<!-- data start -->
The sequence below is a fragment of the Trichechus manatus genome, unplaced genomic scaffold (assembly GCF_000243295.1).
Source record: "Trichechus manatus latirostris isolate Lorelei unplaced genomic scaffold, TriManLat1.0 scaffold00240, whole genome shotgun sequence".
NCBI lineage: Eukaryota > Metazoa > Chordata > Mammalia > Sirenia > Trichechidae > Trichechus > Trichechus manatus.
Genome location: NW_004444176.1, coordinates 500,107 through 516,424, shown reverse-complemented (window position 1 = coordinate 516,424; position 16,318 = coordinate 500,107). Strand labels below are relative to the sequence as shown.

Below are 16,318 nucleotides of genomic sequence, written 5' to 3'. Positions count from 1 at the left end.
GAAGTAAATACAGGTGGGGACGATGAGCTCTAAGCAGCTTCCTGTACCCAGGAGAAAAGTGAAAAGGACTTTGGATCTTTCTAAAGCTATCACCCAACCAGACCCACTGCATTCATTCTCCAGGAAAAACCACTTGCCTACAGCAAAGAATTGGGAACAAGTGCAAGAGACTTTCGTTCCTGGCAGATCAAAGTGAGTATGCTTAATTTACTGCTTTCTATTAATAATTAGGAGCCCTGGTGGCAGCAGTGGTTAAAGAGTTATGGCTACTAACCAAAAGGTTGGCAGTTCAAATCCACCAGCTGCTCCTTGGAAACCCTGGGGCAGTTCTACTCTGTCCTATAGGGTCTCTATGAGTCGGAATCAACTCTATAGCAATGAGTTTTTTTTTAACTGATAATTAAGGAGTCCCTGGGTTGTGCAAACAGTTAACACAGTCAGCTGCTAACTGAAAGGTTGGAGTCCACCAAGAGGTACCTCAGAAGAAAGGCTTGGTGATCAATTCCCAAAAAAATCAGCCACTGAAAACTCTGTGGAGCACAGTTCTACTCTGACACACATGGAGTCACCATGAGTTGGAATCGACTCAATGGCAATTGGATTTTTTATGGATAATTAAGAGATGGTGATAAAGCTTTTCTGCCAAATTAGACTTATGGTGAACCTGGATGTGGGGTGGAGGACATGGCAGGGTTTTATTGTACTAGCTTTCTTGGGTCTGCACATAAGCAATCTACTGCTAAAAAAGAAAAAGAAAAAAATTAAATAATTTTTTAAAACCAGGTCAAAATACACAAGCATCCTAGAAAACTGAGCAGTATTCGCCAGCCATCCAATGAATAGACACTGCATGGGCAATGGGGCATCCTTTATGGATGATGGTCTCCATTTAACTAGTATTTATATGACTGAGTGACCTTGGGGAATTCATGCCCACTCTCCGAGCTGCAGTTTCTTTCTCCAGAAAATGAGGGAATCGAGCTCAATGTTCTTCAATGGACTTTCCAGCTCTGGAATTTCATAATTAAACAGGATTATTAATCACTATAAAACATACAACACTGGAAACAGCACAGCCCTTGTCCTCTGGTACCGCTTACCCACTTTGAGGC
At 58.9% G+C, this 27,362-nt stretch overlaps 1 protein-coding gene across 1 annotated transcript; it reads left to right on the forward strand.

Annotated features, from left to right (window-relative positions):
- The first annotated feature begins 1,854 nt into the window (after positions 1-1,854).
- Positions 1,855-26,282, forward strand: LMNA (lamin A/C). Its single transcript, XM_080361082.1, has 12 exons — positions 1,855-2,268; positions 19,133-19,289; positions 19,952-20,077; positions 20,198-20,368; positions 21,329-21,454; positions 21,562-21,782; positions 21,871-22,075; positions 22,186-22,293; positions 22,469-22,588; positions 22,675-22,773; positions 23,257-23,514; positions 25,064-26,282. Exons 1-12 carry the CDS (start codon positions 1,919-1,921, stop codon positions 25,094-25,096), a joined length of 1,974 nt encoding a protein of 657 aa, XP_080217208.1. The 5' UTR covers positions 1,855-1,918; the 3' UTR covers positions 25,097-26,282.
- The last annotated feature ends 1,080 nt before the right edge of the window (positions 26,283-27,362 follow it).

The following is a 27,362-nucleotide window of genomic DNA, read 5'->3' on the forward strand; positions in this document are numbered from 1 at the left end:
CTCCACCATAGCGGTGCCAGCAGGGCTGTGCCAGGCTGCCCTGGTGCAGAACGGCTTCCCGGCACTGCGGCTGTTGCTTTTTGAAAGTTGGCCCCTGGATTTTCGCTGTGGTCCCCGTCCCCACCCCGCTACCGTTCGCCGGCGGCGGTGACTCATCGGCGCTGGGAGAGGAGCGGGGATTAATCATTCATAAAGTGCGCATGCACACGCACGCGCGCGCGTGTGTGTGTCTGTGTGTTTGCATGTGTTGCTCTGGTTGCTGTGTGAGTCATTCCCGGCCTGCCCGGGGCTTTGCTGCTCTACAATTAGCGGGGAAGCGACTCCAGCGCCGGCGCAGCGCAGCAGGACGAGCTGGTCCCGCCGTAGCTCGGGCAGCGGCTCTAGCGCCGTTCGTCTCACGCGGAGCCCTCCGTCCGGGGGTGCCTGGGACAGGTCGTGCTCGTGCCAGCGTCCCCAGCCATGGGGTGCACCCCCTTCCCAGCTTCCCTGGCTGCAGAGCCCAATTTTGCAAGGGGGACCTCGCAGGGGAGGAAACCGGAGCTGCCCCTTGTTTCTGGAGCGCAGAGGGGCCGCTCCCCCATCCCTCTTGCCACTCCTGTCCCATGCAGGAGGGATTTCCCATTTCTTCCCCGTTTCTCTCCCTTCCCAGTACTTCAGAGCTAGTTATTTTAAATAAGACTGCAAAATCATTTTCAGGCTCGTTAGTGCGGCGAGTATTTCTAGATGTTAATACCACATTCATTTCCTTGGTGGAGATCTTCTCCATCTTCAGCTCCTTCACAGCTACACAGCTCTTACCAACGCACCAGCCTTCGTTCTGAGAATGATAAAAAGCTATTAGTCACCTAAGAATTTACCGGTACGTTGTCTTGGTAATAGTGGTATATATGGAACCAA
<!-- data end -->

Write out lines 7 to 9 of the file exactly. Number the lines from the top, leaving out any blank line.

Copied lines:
At 58.9% G+C, this 27,362-nt stretch overlaps 1 protein-coding gene across 1 annotated transcript; it reads left to right on the forward strand.

Annotated features, from left to right (window-relative positions):
- The first annotated feature begins 1,854 nt into the window (after positions 1-1,854).